In general we follow 6 steps based on your exact requirements of data analytics, so naturally these may vary depending on the business questions being asked, the data available and other specific needs you may have.
Defining the problem
The first step is to understand your business problem and the questions being asked. What is the problem you are The first step is to understand your business problem and the questions being asked so as to establish your data analytics requirements. What is the problem you are trying to solve, and what is the business context? Once the problem is clearly defined, we then express the business problem as an analytics problem.
This ensures that a full understanding is gained in order to confirm exactly what the data analytics model is going to predict.
There is no point in building a fabulous model, only to find out later that what it’s predicting doesn’t match your business needs: data analytics in general is important, but the specific way you wish to use it is the key factor.
Sometimes Sometimes clients may just give us access to a whole mass of data and ask us to do something with it: quite a task when you consider how much data is being generated – for example Google receives over 3.5 billion searches each day.
In such a case, we would move directly to the data exploration stage, as described in step 2.
Exploring the data
The next step is to explore the data, such as customer behaviour and transactions in order to become more familiar with it to obtain a deeper understanding of the information gathered. This is especially important when dealing with a completely new data set.
Preparing the data
The third step is preparing the data for modelling. This stage is influenced by the modelling technique used in stage 4. A big part of analytics includes predictive analytics made possible by machine learning where a PC literally ‘learns’ from the data rather than being programmed so – after a while – helping provide useful predictions to aid future strategy and decision making.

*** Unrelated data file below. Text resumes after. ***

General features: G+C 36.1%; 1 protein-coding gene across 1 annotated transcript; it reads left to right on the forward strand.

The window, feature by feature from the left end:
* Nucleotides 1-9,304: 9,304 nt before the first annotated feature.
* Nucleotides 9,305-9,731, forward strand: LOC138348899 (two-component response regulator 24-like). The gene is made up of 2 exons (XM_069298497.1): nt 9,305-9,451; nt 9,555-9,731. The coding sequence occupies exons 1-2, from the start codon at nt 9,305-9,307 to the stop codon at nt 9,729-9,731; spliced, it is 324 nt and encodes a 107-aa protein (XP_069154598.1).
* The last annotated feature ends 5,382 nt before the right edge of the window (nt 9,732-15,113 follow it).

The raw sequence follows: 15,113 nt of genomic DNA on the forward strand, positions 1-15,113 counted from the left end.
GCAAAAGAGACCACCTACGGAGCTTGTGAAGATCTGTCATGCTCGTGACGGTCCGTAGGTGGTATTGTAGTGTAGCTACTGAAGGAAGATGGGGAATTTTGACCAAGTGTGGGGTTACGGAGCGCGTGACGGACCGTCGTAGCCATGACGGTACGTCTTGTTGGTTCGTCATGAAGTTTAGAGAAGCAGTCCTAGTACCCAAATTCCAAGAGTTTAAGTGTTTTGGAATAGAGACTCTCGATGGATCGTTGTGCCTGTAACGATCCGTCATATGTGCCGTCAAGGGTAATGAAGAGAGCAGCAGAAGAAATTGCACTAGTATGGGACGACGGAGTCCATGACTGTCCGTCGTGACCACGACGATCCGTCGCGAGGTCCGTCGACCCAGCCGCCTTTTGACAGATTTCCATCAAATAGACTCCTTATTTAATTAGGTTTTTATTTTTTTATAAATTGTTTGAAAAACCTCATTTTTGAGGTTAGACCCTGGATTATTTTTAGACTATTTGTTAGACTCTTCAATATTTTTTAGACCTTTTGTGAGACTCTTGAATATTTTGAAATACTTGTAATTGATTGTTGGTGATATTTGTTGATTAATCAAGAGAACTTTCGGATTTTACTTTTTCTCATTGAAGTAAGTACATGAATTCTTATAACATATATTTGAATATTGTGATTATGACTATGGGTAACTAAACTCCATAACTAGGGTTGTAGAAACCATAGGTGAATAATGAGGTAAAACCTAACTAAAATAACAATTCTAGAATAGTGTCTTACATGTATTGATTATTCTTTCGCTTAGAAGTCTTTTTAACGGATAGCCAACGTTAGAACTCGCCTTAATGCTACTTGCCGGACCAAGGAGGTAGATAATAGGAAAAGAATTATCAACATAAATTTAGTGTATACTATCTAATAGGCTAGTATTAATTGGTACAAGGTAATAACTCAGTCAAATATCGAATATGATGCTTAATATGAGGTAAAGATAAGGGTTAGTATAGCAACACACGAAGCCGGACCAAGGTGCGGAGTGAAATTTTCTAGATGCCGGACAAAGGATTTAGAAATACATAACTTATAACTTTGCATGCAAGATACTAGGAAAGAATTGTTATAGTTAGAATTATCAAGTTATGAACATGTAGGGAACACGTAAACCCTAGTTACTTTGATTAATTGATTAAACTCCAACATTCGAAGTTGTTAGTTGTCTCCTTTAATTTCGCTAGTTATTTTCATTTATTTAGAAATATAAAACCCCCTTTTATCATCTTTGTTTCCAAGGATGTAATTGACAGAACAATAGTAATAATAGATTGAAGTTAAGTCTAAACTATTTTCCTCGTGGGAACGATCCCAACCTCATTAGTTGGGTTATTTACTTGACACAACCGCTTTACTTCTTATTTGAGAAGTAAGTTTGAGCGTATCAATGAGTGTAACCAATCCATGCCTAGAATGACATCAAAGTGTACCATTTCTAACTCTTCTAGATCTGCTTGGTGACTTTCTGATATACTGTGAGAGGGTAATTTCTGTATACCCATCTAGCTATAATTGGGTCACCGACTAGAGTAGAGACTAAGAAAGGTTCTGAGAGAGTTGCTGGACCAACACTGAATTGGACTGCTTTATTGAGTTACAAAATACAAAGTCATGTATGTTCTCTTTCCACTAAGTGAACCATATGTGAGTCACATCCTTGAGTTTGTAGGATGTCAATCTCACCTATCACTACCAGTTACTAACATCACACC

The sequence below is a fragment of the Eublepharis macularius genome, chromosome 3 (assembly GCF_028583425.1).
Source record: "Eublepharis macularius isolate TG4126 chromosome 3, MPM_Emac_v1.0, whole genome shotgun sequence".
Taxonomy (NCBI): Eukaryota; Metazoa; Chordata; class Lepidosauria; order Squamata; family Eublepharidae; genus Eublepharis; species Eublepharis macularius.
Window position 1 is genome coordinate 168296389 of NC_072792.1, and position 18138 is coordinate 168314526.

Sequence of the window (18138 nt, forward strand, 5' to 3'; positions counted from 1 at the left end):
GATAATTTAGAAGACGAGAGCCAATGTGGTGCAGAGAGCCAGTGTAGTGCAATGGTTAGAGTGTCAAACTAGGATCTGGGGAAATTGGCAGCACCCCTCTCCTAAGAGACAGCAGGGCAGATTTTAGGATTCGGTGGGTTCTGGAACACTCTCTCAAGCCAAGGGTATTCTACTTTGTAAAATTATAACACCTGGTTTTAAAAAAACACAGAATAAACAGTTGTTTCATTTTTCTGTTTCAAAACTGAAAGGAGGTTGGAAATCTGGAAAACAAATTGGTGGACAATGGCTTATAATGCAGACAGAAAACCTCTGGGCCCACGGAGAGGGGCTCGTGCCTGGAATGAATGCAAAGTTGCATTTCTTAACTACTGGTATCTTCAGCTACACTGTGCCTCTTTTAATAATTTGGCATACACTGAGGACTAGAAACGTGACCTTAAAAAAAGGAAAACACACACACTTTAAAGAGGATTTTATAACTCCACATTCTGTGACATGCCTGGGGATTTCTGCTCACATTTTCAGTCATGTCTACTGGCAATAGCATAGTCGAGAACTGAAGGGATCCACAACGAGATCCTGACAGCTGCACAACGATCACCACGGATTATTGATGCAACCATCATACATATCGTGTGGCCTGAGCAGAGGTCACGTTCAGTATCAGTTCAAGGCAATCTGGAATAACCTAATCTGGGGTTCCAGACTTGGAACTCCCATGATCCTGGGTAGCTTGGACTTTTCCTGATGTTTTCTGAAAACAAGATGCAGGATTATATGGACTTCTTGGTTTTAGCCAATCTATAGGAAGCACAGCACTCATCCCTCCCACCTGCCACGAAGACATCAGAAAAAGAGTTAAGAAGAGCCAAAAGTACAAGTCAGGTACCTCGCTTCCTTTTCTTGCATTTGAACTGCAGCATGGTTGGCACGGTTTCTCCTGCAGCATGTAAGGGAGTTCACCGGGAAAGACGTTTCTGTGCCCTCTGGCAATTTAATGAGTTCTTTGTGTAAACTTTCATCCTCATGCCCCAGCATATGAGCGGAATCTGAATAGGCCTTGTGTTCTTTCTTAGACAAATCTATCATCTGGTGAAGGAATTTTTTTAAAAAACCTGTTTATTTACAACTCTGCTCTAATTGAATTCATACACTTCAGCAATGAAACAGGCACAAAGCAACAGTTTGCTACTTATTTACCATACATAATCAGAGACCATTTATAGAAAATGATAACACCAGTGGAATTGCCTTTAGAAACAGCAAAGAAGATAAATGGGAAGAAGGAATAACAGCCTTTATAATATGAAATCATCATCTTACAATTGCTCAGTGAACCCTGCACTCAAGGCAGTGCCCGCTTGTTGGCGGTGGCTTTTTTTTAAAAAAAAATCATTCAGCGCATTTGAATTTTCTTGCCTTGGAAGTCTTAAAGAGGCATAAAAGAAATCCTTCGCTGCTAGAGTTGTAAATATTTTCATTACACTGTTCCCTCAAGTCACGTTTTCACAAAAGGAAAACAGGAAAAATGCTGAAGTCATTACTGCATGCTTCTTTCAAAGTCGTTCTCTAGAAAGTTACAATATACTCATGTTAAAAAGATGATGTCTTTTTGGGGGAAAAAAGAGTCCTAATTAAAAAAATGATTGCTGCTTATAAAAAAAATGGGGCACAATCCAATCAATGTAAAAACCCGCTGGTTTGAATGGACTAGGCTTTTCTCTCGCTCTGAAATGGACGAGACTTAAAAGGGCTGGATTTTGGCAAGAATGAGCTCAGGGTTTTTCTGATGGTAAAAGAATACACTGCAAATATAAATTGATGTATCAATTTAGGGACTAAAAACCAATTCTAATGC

At this point we will also identify and treat missing values, detect outliers, transform variables and so on.
The data modelling process
Once the data is prepared, our data scientists using powerful analytics tools can begin modelling. This is usually an iterative process where we run a model, evaluate the results, tweak our approach, run another model, evaluate the results, re-tweak and so on…..
This continues, within agreed time limits, until the model produces acceptable results or delivers the best possible result with the given data and time constraints.
Validating the model
The final model (or maybe the best 2-3 models) will then be put through the validation process. Here we test the model using a completely new data set: i.e. data that was not used to build the model.
This process ensures that that our model is applicable to new data and not just a useful model for the specific data used earlier. The technical term for this is ‘avoiding over fitting’.
Using the model and tracking results
After the validation process the final model is chosen. Next, we start implementing the model and tracking the results to monitor the performance over time so as to help you establish patterns and trends to answer important business questions and plan strategy.
What analytics tools do you use?
We use a raft of industry standard tools and techniques deployed by highly skilled people to provide the ultimate in modern data analytics backed by our many years industry experience.
As said above machine learning is a key aspect in providing the best in predictive data analysis; we use data warehouse techniques to pull data from various sources into one area for ease of analysis; Microsoft Power BI – a business intelligence software suite – to provide easy to understand analytics information; Microsoft SQL server integration to supply our analysis software and more.
Can we plan one-off sales campaigns using data analytics?
Certainly: data analytics can perform a host of functions covering sales and marketing, production, customer retention, understanding buying habits, planning future strategy and more.
Using techniques such as lead scoring – where your sales leads are analysed for their quality – and buying habits intelligence means you can plan a sales campaign based on hard facts and not guesswork.
Our business is fast moving: can data analytics help us respond quickly to changes?
Yes, and you can also – through predictive analytics – ‘see into the future’ and pre-empt certain changes in your marketplace so you’re fully prepared for the challenges before they occur. Technologies such as machine learning and our expertise can help you plan and prepare for the future.
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